abort

Data Link Layer 44


Address Field

identifies secondary station that sent or will


receive frame
usually 8 bits long
may be extended to multiples of 7 bits
 LSB indicates if is the last octet (1) or not (0)
all ones address 11111111 is broadcast

Data Link Layer 45


Control Field

different for different frame type


 Information - data transmitted to user
• Flow and error control piggybacked on information frames
 Supervisory - ARQ when piggyback not used
 Unnumbered - supplementary link control
first 1-2 bits of control field identify frame
type

Data Link Layer 46


Control Field

use of Poll/Final bit depends on context


in command frame is P bit set to1 to solicit
(poll) response from peer
in response frame is F bit set to 1 to indicate
response to soliciting command
seq number usually 3 bits
 can extend to 8 bits as shown below

Data Link Layer 47


Information & FCS Fields
 Information Field
 in information and some unnumbered frames
 must contain integral number of octets
 variable length
 Frame Check Sequence Field (FCS)
 used for error detection
 either 16 bit CRC or 32 bit CRC

Data Link Layer 48


U-frame control command and response

Data Link Layer 49


HDLC Operation

 consists of exchange of information, supervisory and


unnumbered frames
 have three phases
 initialization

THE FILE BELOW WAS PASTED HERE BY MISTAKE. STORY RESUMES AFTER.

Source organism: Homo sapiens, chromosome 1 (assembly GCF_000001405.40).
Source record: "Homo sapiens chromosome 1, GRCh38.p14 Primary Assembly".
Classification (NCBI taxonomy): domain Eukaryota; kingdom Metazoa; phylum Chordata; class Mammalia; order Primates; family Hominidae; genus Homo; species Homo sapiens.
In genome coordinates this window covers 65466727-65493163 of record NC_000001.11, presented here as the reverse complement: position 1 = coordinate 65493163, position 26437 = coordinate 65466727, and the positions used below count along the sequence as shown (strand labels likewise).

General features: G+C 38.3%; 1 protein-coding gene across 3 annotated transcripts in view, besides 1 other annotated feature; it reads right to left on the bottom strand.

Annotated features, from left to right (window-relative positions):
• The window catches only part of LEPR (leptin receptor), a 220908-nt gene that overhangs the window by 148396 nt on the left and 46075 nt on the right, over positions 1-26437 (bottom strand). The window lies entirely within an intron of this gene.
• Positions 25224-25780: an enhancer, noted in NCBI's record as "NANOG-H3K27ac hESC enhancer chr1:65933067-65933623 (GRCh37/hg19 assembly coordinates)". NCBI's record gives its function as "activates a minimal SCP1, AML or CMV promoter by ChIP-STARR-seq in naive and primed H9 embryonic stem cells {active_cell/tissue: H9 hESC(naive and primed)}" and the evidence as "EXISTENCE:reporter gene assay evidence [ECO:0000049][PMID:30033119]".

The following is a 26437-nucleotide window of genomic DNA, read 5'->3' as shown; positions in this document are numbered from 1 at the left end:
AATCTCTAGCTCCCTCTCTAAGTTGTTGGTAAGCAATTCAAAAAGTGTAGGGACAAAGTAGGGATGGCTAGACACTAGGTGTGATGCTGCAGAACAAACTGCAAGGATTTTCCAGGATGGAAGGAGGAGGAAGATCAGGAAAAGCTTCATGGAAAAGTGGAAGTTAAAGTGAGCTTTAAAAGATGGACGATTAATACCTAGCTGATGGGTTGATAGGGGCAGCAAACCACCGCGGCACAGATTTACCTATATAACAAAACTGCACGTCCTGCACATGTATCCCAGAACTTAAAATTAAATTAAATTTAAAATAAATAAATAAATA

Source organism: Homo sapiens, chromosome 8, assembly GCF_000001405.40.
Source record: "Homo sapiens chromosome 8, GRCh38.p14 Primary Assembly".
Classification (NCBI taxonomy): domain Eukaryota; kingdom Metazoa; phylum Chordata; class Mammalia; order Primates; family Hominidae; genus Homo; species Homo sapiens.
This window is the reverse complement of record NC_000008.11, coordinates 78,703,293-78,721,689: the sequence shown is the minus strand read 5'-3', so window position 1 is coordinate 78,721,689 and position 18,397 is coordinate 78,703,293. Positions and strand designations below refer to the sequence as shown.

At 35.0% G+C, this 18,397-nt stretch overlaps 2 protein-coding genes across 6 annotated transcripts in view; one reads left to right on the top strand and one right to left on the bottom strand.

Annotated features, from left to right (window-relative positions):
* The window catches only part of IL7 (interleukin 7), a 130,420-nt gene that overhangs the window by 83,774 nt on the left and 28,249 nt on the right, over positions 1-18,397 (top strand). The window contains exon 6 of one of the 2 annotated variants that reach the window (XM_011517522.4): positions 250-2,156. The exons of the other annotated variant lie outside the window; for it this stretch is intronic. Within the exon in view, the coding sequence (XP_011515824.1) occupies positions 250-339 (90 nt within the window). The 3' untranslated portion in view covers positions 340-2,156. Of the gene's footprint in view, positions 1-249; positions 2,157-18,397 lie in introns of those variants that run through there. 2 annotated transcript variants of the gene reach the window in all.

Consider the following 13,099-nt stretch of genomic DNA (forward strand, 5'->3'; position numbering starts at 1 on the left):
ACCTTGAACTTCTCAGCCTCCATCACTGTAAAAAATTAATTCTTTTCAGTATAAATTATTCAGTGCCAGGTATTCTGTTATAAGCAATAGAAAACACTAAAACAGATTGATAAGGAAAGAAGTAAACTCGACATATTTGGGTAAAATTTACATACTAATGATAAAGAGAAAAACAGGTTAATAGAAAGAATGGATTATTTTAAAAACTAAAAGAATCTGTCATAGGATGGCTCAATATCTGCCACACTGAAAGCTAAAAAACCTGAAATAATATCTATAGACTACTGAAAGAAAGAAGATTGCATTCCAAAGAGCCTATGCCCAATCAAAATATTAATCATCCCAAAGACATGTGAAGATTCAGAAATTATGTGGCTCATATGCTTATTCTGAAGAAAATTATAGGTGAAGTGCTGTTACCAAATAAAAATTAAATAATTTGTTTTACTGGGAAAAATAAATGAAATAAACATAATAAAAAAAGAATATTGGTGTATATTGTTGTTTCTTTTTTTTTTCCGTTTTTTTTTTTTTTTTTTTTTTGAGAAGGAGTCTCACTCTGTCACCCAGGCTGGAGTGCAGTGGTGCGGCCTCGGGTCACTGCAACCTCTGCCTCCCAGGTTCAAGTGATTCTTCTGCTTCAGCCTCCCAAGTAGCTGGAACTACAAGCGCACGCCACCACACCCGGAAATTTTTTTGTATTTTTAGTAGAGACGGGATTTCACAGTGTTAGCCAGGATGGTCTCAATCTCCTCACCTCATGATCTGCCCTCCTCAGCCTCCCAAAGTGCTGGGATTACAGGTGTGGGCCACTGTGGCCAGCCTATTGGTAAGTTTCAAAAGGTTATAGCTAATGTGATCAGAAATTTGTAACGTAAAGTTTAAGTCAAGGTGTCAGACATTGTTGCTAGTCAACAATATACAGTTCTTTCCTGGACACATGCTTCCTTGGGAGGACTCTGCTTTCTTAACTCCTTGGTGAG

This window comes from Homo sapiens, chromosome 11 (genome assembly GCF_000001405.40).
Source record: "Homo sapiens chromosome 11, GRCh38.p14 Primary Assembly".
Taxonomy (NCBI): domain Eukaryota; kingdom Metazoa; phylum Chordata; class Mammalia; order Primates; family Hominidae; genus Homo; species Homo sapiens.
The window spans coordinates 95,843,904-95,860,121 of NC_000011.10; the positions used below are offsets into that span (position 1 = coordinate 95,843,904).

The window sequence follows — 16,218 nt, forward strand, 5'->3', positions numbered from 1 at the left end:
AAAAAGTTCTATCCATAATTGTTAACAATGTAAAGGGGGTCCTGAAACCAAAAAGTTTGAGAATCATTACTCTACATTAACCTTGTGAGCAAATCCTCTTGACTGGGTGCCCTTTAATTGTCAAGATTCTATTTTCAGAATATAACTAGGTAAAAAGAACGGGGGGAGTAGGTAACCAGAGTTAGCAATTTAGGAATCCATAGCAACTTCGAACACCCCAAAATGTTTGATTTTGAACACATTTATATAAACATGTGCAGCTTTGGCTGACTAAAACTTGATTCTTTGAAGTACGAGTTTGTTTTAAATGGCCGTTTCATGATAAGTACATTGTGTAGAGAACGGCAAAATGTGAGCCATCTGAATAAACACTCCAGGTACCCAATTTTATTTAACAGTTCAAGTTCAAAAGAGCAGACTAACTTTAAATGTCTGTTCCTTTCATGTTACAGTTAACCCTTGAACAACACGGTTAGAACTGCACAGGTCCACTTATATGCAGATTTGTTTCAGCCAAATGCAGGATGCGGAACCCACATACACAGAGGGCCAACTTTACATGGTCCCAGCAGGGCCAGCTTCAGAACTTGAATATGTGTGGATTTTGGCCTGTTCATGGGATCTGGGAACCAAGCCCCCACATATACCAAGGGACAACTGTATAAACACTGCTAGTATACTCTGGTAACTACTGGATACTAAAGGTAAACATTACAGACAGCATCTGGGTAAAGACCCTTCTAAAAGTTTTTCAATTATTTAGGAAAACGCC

• by either side, set mode & seq
 data transfer
• with flow and error control
• using both I & S-
S-frames (RR, RNR, REJ, SREJ)
 disconnect
• when ready or fault noted

Data Link Layer 50


Example of connection and disconnection

Data Link Layer 51


Example of piggybacking without error

Data Link Layer 52


Example of piggybacking with error

Data Link Layer 53


POINT-TO-POINT PROTOCOL

Although HDLC is a general protocol that can be


used for both point-to-point and multipoint
configurations, one of the most common
protocols for point-to-point access is the Point-
to-Point Protocol (PPP). PPP is a byte-oriented
protocol.

Topics discussed in this section:


Framing
Transition Phases
Multiplexing
Multilink PPP
Data Link Layer 54
PPP frame format

Data Link Layer 55


PPP is a byte-oriented protocol using
byte stuffing with the escape byte
01111101.

Data Link Layer 56


Transition phases

Data Link Layer 57


Multiplexing in PPP

Data Link Layer 58


LCP packet encapsulated in a frame

Data Link Layer 59


Table 11.2 LCP packets

Data Link Layer 60


Table 11.3 Common options

Data Link Layer 61


PAP packets encapsulated in a PPP frame

Data Link Layer 62


CHAP packets encapsulated in a PPP frame

Data Link Layer 63


IPCP packet encapsulated in PPP frame

Data Link Layer 64


Table 11.4 Code value for IPCP packets

Data Link Layer 65


IP datagram encapsulated in a PPP frame

Data Link Layer 66


Multilink PPP

Data Link Layer 67


Data Link Layer 68
Data Link Layer 69